Sunday, September 30, 2007

Mishkin on Globalization and Rebalancing via Exchange Rates

Frederic Mishkin's gave a speech last Thursday on "Globalization, Macroeconomic Performance, and Monetary Policy," in which he talks in turn about how globalization effects inflation, output, and the "monetary transmission mechanism" (MTM; i.e. how the fed speeds up or slows down the economy). While his views on the first two topics are straightforward and unsurprising, what he says about the MTM is very very interesting.

On Inflation:

We should never forget Milton Friedman's adage that "inflation is always and everywhere a monetary phenomenon." In the long run, as long as a central bank has an independent monetary policy--that is, it is not locked into a fixed-exchange-rate regime in which its hands are tied--the rate of inflation is determined by monetary policy. ... many of the exaggerated claims that globalization has been an important factor in lowering inflation in recent years just do not hold up.

On Output:
[E]conomic globalization has the potential to be stabilizing ... The bottom line, however, is that it is not at all clear whether globalization increases or reduces output volatility.

On the Monetary Transmission Mechanism (MTM):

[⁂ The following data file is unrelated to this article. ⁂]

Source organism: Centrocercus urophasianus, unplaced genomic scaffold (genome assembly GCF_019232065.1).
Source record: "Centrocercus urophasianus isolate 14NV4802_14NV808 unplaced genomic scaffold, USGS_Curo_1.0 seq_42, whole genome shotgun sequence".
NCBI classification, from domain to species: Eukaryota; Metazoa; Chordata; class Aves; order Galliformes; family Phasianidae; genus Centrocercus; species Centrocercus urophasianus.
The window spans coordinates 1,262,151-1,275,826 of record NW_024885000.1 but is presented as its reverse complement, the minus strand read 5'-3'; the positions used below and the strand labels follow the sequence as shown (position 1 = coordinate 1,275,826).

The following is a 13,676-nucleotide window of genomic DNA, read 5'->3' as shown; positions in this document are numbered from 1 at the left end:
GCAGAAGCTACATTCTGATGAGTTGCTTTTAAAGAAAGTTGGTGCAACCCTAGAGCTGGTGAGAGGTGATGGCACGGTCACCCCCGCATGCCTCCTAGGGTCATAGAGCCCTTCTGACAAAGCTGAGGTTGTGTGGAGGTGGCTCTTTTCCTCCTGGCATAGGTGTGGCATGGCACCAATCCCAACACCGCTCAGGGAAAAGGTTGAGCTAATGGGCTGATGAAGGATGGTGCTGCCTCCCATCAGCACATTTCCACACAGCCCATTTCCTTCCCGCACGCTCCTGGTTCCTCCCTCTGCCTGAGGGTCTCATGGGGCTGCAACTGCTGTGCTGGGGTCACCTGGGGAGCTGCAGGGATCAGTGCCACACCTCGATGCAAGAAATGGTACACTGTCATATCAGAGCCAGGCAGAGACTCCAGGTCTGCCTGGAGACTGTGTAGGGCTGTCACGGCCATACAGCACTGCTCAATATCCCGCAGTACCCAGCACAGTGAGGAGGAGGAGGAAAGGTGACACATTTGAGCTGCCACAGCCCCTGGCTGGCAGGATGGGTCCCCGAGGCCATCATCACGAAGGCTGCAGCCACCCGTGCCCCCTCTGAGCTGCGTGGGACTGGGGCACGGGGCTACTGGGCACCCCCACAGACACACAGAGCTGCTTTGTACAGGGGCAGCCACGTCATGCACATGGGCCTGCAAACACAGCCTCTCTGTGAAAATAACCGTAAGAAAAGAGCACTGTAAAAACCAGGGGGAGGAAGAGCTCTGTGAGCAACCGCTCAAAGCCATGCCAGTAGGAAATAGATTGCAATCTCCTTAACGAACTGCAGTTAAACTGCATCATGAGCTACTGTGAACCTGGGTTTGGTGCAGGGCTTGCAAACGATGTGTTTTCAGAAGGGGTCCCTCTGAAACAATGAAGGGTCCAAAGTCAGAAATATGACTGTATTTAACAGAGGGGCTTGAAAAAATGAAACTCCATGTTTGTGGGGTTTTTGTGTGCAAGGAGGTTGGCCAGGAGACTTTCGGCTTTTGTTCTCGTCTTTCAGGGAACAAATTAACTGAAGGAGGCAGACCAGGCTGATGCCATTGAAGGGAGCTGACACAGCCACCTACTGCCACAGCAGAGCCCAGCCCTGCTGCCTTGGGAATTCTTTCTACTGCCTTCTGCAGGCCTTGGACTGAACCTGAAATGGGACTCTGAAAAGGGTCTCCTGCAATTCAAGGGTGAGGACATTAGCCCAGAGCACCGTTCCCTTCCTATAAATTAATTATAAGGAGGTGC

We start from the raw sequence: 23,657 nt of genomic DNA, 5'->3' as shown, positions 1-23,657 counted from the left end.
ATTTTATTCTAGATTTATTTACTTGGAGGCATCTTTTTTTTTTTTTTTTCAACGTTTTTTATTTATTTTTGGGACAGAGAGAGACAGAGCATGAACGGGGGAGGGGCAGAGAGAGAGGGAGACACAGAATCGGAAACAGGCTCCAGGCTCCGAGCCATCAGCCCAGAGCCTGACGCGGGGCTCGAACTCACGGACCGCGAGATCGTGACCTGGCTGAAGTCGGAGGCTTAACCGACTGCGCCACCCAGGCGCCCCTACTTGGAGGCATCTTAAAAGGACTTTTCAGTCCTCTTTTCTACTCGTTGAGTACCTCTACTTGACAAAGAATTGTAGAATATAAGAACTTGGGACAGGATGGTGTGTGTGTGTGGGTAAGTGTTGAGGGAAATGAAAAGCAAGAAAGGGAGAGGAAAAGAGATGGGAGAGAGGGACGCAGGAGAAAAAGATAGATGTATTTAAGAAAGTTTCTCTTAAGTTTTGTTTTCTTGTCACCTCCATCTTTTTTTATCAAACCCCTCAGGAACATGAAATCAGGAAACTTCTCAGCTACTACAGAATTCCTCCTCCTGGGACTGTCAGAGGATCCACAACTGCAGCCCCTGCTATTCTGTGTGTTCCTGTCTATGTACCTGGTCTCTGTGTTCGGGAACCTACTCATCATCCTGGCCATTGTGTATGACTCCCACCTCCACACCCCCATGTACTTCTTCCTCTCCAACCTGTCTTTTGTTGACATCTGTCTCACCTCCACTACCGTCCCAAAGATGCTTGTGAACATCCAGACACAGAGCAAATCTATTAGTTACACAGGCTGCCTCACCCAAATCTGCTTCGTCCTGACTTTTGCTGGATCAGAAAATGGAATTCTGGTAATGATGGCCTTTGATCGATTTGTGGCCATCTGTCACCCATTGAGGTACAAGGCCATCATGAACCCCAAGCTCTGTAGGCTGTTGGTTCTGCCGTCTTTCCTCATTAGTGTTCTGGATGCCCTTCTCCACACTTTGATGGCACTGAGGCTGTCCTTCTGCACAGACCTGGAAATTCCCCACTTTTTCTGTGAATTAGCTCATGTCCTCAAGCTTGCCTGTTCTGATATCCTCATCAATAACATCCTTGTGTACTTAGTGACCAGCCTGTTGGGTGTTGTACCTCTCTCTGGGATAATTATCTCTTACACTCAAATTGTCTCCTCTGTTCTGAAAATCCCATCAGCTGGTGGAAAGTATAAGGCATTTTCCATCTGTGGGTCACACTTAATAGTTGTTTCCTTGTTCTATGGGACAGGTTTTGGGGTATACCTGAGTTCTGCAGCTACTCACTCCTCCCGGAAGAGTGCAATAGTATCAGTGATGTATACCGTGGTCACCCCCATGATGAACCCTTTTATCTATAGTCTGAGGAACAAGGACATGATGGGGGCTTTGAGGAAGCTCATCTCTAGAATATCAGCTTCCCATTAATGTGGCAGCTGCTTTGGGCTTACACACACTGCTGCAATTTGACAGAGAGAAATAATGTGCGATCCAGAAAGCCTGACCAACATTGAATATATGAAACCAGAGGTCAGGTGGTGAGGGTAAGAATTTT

One of the key transmission channels of monetary policy is the exchange rate. A tightening of monetary policy, for example, raises U.S. interest rates relative to those abroad, thereby inducing upward pressure on the foreign exchange value of the dollar. An appreciation of the dollar, in turn, restrains exports (because the price of U.S. goods rises when measured in foreign currencies) and stimulates imports (because imports become cheaper in dollar terms). The resulting decrease in net exports implies a reduction in aggregate demand. In addition, an appreciation of the dollar that leads to a decline in import prices also helps restrain overall U.S. inflation.

By expanding the share of tradable goods and services in the economy, globalization might increase the role of the exchange rate as a transmission channel of monetary policy and could reduce the role of the interest rate channel. The larger the share of imports and exports in the economy, the greater the change in net exports--and, hence, in the contribution of net exports to gross domestic product (GDP) growth--for a given change in the exchange rate. In addition, the larger the share of imports in the economy, the larger should be the effect on overall CPI inflation of a given change in import prices when the exchange rate changes. (This effect is explicitly incorporated in Federal Reserve staff models of U.S. inflation, which weight import prices by the share of imports in the consumption basket.)

By the same token, the effect of the interest rate channel on overall economic activity may be diminished by greater trade integration as changes in domestic demand are offset by induced changes in imports. Guerrieri, Gust, and López-Salido (2007), for example, find that shocks to domestic demand move output less in more-open economies because they lead to larger offsetting movements in the trade balance. Supporting this result, Ihrig and others (2007) conclude that correlations between real GDP growth and real domestic demand growth have declined in recent decades in the United States and several other industrial economies.